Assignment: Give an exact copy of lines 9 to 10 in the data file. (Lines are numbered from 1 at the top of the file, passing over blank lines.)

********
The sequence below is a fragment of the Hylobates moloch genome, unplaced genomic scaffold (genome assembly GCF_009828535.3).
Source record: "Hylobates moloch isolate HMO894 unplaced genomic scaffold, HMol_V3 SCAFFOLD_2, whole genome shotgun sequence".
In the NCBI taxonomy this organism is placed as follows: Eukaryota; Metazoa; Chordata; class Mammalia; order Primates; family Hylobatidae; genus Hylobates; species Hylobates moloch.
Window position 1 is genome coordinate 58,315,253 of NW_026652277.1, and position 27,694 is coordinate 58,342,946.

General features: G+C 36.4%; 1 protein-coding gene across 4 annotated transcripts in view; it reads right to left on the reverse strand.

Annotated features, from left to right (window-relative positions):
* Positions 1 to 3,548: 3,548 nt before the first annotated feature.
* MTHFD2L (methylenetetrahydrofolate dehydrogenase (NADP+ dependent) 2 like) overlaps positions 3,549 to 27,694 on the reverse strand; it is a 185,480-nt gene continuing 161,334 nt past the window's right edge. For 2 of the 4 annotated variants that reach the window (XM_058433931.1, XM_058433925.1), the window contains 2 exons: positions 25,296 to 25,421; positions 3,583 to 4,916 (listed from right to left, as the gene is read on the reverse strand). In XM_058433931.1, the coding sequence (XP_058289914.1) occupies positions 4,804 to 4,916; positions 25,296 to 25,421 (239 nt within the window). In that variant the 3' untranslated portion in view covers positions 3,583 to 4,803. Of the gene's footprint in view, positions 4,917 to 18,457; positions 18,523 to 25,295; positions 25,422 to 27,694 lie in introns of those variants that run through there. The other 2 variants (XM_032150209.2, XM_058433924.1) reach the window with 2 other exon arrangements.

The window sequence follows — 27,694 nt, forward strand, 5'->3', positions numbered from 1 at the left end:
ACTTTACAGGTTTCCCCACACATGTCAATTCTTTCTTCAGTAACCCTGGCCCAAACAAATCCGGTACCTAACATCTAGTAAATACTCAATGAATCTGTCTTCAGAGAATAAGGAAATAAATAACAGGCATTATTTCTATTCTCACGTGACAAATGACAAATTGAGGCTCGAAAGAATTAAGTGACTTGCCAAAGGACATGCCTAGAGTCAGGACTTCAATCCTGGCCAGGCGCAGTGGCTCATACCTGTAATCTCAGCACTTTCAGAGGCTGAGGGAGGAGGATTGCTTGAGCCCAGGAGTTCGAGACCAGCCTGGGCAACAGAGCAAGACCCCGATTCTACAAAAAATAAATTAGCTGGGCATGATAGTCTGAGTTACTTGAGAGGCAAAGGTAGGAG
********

The window sequence follows — 27,694 nt, forward strand, 5'->3', positions numbered from 1 at the left end:
ACTTTACAGGTTTCCCCACACATGTCAATTCTTTCTTCAGTAACCCTGGCCCAAACAAATCCGGTACCTAACATCTAGTAAATACTCAATGAATCTGTCTTCAGAGAATAAGGAAATAAATAACAGGCATTATTTCTATTCTCACGTGACAAATGACAAATTGAGGCTCGAAAGAATTAAGTGACTTGCCAAAGGACATGCCTAGAGTCAGGACTTCAATCCTGGCCAGGCGCAGTGGCTCATACCTGTAATCTCAGCACTTTCAGAGGCTGAGGGAGGAGGATTGCTTGAGCCCAGGAGTTCGAGACCAGCCTGGGCAACAGAGCAAGACCCCGATTCTACAAAAAATAAATTAGCTGGGCATGATAGTCTGAGTTACTTGAGAGGCAAAGGTAGGAG